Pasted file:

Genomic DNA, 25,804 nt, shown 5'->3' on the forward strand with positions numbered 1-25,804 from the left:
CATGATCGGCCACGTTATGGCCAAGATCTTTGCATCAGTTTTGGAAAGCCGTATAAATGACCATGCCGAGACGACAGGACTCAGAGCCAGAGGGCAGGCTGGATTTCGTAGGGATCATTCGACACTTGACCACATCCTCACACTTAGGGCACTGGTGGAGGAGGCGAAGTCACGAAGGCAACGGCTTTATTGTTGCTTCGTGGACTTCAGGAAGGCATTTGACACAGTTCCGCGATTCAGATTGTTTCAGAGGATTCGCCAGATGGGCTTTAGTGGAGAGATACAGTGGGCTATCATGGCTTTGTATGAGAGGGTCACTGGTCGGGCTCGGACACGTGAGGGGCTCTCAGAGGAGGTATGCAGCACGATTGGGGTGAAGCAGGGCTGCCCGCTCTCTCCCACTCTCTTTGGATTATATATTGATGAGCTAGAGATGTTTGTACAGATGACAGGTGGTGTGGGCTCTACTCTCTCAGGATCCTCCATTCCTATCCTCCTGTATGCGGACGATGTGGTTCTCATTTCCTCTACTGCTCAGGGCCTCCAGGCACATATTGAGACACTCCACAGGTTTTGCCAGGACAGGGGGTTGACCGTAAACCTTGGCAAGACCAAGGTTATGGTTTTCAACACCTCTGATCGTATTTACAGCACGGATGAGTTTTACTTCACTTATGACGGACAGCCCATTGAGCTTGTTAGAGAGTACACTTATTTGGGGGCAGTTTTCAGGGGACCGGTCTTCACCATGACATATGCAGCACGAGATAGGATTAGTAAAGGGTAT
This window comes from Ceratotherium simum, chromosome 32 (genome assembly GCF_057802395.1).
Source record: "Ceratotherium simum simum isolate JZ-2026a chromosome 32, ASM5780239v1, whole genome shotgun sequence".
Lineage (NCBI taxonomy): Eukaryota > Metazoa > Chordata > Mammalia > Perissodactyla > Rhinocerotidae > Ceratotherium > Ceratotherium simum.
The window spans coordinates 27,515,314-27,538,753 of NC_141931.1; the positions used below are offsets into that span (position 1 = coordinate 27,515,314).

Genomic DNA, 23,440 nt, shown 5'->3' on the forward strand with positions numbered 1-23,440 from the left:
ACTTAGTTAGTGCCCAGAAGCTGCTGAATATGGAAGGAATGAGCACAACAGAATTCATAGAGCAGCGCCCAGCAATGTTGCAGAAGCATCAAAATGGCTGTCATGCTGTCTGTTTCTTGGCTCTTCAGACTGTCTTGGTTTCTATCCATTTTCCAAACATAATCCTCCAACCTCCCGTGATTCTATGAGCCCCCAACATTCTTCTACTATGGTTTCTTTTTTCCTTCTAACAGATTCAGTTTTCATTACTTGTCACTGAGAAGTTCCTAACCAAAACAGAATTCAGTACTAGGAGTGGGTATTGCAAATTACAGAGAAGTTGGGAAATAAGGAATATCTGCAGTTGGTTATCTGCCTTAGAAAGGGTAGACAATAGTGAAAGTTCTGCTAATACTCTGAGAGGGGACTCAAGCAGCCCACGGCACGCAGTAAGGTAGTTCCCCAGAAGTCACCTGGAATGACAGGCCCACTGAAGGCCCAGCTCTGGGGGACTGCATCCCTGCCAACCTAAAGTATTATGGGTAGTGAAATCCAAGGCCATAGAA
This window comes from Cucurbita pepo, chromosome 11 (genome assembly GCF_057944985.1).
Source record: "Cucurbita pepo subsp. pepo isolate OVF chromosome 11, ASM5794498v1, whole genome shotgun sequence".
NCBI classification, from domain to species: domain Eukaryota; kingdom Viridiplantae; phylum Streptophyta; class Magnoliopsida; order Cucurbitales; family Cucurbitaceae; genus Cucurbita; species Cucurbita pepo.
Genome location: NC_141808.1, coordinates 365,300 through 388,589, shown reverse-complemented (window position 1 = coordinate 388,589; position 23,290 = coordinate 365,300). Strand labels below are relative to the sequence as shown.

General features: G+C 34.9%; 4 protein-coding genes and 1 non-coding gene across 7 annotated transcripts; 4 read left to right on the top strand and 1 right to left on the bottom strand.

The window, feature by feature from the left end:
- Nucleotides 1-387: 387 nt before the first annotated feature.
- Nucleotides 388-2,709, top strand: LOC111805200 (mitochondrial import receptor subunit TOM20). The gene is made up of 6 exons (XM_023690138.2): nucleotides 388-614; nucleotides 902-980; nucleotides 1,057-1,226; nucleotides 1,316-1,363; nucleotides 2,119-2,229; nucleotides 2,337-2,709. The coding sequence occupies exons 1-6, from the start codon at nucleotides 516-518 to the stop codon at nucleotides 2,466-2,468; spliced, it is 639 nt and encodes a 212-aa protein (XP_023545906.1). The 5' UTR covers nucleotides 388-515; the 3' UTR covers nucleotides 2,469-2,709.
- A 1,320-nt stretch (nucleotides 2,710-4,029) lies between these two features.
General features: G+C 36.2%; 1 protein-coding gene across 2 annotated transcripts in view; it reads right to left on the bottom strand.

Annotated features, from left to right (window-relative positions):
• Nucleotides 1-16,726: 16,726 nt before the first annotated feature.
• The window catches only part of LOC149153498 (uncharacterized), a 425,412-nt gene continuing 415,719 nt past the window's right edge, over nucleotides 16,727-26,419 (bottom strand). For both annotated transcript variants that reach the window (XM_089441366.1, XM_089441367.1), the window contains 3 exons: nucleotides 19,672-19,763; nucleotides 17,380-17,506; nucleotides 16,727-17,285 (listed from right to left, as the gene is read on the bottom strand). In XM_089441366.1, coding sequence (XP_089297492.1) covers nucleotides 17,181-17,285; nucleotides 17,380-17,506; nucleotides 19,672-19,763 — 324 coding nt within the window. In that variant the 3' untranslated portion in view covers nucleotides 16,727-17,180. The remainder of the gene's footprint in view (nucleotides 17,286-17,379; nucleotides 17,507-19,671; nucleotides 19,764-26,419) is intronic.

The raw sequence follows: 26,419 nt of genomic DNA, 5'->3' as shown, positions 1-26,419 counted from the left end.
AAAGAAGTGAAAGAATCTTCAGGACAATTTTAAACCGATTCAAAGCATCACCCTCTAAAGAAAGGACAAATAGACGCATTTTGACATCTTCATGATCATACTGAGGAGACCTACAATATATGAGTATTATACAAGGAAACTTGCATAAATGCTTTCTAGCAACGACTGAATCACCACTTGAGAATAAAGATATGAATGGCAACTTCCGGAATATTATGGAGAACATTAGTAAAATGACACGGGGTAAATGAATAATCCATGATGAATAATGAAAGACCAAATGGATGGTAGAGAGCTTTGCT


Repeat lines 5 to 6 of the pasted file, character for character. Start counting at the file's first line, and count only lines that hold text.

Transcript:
Lineage (NCBI taxonomy): Eukaryota > Metazoa > Chordata > Mammalia > Perissodactyla > Rhinocerotidae > Ceratotherium > Ceratotherium simum.
The window spans coordinates 27,515,314-27,538,753 of NC_141931.1; the positions used below are offsets into that span (position 1 = coordinate 27,515,314).